Digital Workplace
Eliminate These 8 Types of Waste From Your Digital Workplace With Lean Management
Written by Cristian SALANTI

While the digital workplace has existed for just a few decades, the physical workspace has been in place for thousands of years. For centuries, people have created methods to optimize the physical workspace. I always thought that anyone designing a digital workplace would benefit by translating these successful methods from the traditional workplace to the digital realm.

In early 1930, Toyota devised a new production method called Toyota Production System, later called lean management. A lean company cuts waste, reduces costs, improves quality and increases speed across all its business processes.

A core part of this method is the identification of eight commonly occurring types of waste (Muda) in the workplace that should be reduced to a minimum.

How does lean management qualify an event as waste? Waste is something that does not add value, something that customers (including internal ones) do not want to pay for.

While some waste is obvious and staff can readily deal with them, others aren’t as evident and can negatively impact the results of the organization.

Here are the eight types of waste, some related examples and some actions you might consider in your digital workplace.

1. Defects

The first type of waste is also the most obvious. Defects also include results that do not fit the requirements of the (internal) customers.

Examples include:

  • An employee delivering incorrect information to a customer because he could not find the right information or found obsolete information.
  • A software bug that stops an employee from filling a request.
  • Incorrect data entry because the form input was not validated.

Having a solid feedback management tool is essential to directly link each internal customer with the right process owner. It’s more than sending an email to the process owner, it also means having a solid, management supported system that collects and manages corrective and preventive measures.

2. Overprocessing

Overprocessing refers to any unnecessary component or operation.

Examples include:

  • A human verification step that can be performed automatically.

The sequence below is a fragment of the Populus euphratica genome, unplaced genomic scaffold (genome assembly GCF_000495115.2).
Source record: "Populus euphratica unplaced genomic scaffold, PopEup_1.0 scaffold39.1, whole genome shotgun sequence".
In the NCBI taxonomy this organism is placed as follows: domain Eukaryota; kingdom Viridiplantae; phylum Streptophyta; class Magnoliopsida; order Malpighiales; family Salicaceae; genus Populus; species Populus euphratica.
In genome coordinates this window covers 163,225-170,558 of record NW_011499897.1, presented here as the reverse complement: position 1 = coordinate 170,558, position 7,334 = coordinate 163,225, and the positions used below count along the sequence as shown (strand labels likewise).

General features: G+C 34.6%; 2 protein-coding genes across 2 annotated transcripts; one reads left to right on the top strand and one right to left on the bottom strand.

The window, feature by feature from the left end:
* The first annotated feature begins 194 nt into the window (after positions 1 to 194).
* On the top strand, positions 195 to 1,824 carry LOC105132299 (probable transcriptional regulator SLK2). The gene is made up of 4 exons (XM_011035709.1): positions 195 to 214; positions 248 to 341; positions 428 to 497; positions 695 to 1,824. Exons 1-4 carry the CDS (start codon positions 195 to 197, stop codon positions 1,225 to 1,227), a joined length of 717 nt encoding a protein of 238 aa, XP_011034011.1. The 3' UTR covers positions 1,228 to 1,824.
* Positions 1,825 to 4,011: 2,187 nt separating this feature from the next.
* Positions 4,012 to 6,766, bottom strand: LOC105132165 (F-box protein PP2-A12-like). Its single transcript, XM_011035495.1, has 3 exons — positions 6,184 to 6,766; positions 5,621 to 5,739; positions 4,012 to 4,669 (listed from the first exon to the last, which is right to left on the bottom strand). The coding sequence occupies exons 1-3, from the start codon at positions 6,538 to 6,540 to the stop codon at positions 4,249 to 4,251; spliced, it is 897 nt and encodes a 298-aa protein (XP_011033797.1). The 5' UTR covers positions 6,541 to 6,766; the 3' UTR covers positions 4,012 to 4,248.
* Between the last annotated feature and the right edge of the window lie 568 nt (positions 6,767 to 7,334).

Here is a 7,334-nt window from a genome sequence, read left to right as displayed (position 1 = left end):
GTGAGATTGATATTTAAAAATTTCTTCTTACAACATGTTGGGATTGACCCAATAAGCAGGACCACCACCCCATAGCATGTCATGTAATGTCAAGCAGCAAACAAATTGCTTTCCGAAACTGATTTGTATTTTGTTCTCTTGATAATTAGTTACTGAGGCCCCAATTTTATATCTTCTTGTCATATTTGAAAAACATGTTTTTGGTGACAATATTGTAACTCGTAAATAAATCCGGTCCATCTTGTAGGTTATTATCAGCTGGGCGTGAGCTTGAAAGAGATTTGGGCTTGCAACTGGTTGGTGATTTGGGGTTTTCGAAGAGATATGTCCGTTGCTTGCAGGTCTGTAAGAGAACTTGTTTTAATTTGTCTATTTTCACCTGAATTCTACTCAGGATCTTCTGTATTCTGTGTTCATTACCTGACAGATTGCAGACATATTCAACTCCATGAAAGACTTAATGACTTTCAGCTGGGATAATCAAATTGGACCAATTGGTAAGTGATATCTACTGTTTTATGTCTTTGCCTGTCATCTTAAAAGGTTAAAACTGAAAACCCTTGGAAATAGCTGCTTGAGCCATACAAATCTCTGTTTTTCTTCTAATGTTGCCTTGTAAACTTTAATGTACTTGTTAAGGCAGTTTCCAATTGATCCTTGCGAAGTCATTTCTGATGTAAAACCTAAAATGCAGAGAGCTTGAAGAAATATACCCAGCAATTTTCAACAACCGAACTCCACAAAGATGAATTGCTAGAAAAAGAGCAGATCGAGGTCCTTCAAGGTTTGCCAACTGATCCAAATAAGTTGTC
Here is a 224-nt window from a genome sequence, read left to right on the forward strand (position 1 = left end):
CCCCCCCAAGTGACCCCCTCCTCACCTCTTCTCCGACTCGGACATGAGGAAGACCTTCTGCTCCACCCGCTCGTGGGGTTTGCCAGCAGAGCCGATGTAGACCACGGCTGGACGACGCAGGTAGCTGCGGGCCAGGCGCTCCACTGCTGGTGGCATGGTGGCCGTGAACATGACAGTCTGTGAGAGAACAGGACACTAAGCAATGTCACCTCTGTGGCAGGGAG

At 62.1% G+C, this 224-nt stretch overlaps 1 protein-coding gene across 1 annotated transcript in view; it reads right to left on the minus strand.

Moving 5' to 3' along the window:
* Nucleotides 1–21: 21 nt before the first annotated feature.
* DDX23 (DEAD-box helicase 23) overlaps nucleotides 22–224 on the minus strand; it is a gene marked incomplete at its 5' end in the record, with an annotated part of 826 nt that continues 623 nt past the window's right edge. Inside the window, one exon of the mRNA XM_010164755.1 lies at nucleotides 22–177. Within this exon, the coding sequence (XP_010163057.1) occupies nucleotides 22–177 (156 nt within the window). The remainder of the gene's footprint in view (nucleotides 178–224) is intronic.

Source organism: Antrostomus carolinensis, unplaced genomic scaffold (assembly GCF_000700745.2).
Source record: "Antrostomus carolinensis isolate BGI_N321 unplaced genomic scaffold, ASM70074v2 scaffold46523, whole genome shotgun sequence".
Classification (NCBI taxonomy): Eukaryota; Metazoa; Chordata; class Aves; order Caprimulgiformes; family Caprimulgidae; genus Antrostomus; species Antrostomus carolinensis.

• A high-ranking manager approving a small expense request instead of receiving a notification.
  • Disconnected systems that require people to perform the same operation twice.
  • Adding features that will make the application more complex, yet will seldom be used.

Keeping things simple helps a lot, especially as any additional complexity has numerous negative side effects. Yet features that give you a competitive edge can be worth the additional complexity.

3. Overproduction

It means producing more and faster than necessary for your customers or for your colleagues.

Examples include:

  • Countless emails sent to broadcast information to the employees, blindly copying people with little or no interest on a subject. Not using a more effective communication tool for the situation at hand (intranet, Teams or even the phone).
  • Producing too many sales presentations instead of reusing content because existing ones are improperly stored.
  • Sending an email with a file attached, instead of a link, multiplies the number of files circulating and unnecessarily increases your storage needs.

Using the most appropriate tool and the most appropriate method of delivering information is key. Otherwise your recipients (and your storage resources) will quickly become overloaded.

4. Waiting

When work items must wait before work starts on them, it delays the final product or service from being delivered to the customer and creates a sense of overload for the employees.

Examples include:

  • Waiting for unnecessary approvals.
  • Not working on a task because you missed the email notifying you that the task was allocated to you.
  • Waiting for a particular employee to free themselves to work on a task when other available colleagues could do the job just as well.